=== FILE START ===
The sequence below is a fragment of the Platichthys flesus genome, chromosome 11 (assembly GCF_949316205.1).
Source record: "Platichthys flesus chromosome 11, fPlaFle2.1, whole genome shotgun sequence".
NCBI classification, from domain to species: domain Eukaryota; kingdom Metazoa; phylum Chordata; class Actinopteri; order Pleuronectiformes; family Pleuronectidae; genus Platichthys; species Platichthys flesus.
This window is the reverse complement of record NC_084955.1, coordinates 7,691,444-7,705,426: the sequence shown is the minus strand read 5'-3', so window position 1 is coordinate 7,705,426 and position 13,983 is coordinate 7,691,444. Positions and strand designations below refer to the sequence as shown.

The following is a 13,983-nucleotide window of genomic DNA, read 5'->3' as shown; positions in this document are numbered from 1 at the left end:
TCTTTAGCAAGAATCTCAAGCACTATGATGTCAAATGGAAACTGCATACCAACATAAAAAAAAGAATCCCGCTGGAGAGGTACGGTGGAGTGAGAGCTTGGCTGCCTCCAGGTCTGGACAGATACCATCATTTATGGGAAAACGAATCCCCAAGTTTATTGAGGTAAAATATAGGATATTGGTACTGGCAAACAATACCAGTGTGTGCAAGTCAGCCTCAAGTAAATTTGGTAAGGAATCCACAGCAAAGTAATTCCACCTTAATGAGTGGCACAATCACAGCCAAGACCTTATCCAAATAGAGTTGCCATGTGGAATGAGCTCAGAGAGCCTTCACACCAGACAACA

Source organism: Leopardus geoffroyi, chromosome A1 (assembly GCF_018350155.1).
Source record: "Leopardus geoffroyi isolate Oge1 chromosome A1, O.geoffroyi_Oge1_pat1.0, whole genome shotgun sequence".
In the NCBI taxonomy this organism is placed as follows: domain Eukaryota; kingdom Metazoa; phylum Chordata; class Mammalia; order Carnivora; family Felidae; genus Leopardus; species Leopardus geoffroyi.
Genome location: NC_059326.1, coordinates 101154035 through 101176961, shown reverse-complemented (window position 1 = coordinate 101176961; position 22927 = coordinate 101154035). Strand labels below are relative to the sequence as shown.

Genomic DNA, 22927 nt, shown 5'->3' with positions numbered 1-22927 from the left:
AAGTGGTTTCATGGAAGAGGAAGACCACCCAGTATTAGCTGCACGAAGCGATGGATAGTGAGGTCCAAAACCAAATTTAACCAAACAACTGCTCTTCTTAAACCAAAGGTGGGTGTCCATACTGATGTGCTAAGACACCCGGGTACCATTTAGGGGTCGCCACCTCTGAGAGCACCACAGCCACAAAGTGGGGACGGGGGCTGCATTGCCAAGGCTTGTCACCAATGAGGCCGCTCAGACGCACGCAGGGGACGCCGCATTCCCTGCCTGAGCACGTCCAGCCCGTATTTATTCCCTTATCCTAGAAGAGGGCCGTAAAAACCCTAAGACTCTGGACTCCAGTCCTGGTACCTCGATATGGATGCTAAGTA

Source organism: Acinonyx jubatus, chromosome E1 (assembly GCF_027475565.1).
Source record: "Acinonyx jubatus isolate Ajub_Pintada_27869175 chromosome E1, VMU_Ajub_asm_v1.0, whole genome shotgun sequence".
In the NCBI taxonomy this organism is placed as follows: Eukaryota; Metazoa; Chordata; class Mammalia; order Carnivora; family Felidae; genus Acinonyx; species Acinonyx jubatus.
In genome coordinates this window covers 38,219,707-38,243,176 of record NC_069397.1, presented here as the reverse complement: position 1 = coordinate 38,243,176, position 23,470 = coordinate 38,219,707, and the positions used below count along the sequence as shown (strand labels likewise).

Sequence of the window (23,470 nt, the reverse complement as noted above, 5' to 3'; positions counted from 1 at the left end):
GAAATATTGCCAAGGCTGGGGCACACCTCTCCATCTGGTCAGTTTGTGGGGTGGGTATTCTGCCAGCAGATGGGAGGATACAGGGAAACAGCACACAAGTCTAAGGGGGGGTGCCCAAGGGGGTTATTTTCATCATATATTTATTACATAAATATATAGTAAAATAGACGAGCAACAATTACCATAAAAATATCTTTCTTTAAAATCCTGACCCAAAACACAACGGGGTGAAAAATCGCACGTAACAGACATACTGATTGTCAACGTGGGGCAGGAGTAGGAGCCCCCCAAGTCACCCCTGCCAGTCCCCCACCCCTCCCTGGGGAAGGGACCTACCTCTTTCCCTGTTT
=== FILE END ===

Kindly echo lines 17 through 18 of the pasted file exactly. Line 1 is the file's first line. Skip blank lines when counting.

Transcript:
Sequence of the window (23,470 nt, the reverse complement as noted above, 5' to 3'; positions counted from 1 at the left end):
GAAATATTGCCAAGGCTGGGGCACACCTCTCCATCTGGTCAGTTTGTGGGGTGGGTATTCTGCCAGCAGATGGGAGGATACAGGGAAACAGCACACAAGTCTAAGGGGGGGTGCCCAAGGGGGTTATTTTCATCATATATTTATTACATAAATATATAGTAAAATAGACGAGCAACAATTACCATAAAAATATCTTTCTTTAAAATCCTGACCCAAAACACAACGGGGTGAAAAATCGCACGTAACAGACATACTGATTGTCAACGTGGGGCAGGAGTAGGAGCCCCCCAAGTCACCCCTGCCAGTCCCCCACCCCTCCCTGGGGAAGGGACCTACCTCTTTCCCTGTTT